Why we should mobilise public land to tackle London’s housing crisis

 
Andrew Adonis
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Southwark Council owns 43 per cent of the land in the London Borough of Southwark (Source: Getty)
A starter for ten. How much of the land in the London Borough of Southwark is owned by Southwark Council? 10 per cent? 20 per cent? More?

Answer: 43 per cent, including, astonishingly, 10,000 garages, most of them part of council housing estates built in the 1960s and 1970s.

Southwark Council is not exceptional. London’s local authorities typically own between a quarter and a third of the land within their boroughs. It is mostly within the boundaries of the capital’s estimated 3,500 council housing estates, but much of this land is occupied by few if any homes and has typically remained undeveloped – hence all those garages – since councils largely stopped planning and building housing estates 35 years ago.

Next question: how much land does Transport for London own? 1,000 acres? 2,000 acres? More? To get an idea of size, Hyde Park is 350 acres.

Answer: 5,800 acres, an area larger than the entire London Borough of Camden. Much of this is operational land, but again much of it is lightly developed or undeveloped. It includes 61 car parks and hundreds of stations with little or no development above or within them. Many – including central London stations in prime locations – haven’t changed since they were built a century ago.

Then there are Network Rail, the NHS, the Ministry of Defence, and a plethora of other government departments and agencies, all with large landholdings in the capital, much of it surplus or relatively undeveloped.

The poor management of public assets is a concern the world over. A new book by Swedish public sector reformers Dag Detter and Stefan Folster, The Public Wealth of Nations: How Management of Public Assets Can Boost or Bust Economic Growth, charts the extraordinary scale of these assets as they have accumulated over decades and centuries.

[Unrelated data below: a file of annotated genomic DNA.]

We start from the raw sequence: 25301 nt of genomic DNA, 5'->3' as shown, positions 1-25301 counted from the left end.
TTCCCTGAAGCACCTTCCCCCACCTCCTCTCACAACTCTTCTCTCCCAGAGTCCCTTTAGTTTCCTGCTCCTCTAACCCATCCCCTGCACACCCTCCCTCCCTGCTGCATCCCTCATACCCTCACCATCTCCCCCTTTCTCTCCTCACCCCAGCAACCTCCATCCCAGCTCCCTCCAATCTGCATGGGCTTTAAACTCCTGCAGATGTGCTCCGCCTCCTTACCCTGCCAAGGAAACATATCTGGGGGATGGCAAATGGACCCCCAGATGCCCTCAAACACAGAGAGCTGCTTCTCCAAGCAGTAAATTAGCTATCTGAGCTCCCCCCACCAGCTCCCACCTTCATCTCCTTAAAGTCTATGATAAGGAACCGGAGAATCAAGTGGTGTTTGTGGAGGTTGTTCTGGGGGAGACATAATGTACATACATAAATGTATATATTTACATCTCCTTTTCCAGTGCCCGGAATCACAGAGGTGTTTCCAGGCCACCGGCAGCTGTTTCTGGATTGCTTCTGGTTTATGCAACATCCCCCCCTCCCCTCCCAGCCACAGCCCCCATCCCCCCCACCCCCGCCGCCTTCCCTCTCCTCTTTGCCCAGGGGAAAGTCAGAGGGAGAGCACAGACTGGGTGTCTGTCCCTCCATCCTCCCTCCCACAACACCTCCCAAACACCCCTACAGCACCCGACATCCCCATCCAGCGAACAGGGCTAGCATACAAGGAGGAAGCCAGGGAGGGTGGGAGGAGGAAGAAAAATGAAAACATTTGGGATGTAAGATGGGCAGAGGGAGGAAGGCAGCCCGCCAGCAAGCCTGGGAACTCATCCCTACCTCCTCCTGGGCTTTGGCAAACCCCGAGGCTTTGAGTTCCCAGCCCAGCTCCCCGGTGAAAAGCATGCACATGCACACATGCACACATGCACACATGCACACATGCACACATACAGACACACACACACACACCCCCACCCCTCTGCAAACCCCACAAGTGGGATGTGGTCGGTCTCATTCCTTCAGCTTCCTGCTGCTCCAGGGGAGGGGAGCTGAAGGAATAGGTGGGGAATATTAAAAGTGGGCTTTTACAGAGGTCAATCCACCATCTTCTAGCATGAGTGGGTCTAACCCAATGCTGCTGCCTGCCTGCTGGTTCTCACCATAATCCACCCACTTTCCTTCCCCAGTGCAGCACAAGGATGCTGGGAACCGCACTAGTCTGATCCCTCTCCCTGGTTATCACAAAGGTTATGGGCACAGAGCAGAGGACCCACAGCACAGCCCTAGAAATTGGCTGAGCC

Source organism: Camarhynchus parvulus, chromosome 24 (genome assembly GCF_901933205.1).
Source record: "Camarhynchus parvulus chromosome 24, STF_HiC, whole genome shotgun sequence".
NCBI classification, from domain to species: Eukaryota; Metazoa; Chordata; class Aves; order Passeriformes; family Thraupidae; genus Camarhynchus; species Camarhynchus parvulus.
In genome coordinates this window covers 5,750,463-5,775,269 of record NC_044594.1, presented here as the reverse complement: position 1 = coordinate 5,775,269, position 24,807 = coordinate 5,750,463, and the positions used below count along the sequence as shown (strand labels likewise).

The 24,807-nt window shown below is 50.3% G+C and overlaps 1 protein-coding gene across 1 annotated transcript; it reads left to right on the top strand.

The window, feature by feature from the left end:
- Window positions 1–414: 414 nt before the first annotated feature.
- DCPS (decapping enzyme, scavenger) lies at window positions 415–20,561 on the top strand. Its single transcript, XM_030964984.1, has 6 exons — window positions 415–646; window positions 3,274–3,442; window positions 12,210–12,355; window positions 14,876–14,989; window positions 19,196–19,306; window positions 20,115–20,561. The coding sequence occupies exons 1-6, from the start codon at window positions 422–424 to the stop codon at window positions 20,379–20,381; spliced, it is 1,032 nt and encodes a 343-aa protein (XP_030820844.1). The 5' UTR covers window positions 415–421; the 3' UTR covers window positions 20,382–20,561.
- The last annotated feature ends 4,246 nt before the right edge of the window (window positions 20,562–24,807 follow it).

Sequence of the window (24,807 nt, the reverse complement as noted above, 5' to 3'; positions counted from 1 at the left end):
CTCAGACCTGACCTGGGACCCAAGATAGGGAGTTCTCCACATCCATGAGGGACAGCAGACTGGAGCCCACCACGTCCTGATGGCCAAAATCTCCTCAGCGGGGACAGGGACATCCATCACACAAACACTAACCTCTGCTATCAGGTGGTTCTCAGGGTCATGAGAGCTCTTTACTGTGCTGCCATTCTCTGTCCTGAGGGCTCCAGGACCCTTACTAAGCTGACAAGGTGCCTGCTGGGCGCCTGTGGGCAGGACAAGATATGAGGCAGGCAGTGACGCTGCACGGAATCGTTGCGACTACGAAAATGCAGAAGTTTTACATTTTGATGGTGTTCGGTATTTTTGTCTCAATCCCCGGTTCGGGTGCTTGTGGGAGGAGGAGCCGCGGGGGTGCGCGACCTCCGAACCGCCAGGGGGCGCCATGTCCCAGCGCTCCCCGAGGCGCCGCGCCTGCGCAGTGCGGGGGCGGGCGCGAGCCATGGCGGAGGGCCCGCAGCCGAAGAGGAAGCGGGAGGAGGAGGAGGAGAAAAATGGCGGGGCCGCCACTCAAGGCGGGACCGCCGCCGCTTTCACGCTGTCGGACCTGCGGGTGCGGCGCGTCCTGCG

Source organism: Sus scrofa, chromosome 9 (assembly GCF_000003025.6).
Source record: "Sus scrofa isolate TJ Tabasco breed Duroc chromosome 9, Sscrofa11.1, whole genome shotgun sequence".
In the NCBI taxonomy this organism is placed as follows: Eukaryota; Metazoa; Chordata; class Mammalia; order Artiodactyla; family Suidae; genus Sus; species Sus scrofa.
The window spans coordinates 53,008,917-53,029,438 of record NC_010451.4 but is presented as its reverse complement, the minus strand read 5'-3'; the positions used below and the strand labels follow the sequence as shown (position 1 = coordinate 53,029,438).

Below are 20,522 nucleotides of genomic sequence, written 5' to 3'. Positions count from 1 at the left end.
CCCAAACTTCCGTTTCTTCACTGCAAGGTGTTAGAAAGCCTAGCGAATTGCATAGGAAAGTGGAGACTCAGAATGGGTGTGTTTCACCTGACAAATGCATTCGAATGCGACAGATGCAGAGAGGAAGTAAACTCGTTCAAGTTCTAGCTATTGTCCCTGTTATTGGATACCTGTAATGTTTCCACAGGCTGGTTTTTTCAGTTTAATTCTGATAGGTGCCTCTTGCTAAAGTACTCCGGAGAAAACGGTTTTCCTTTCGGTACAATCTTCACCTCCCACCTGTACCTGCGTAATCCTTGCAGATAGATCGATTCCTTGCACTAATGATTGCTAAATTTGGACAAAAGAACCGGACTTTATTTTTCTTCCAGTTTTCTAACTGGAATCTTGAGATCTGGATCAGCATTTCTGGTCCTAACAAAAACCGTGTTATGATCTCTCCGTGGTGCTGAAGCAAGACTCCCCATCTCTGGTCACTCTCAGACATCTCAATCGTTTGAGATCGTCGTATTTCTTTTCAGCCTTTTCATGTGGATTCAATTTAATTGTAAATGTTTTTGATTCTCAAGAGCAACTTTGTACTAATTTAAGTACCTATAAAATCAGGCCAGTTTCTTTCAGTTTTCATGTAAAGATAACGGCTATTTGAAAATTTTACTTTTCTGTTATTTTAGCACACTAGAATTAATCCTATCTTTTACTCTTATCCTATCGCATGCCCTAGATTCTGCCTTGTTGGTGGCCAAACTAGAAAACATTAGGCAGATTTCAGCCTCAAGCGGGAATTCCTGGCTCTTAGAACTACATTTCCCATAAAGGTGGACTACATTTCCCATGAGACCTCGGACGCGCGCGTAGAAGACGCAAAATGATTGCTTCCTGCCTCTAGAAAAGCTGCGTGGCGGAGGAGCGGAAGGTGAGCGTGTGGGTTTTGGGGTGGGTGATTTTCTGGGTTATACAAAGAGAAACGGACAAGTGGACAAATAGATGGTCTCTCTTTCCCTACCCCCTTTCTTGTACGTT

“The largest pool of wealth in the world is comprised of commercial assets that are held in public ownership,” they write. “The global total [of these assets] is twice the world’s total pension savings and ten times the total of all the sovereign wealth funds on the planet. If professionally managed it could generate an annual yield of $2.7 trillion, more than current global spending on infrastructure.”

In London, surplus or under-developed public assets include much of the most valuable land in the world, in the face of a housing shortage which Lord Kerslake, former head of the UK Civil Service, describes as the nation’s worst public policy failure of recent decades.

In London, land is by far the biggest cost in providing new housing, and the exorbitant price is a particular obstacle to building new social and “affordable” homes in central London.

So the release of surplus public land in London for new residential communities is imperative. It is equally important that local government and state agencies radically improve their own development capacity. This makes it possible to develop sites faster and more efficiently, giving public agencies a bigger stake in development and making it easier to secure more intensive use of land still required for its existing purposes – as with all those railway stations.

Private housing developers are often accused of “land banking”, and with good cause. But overcoming public sector land banking is the biggest challenge.

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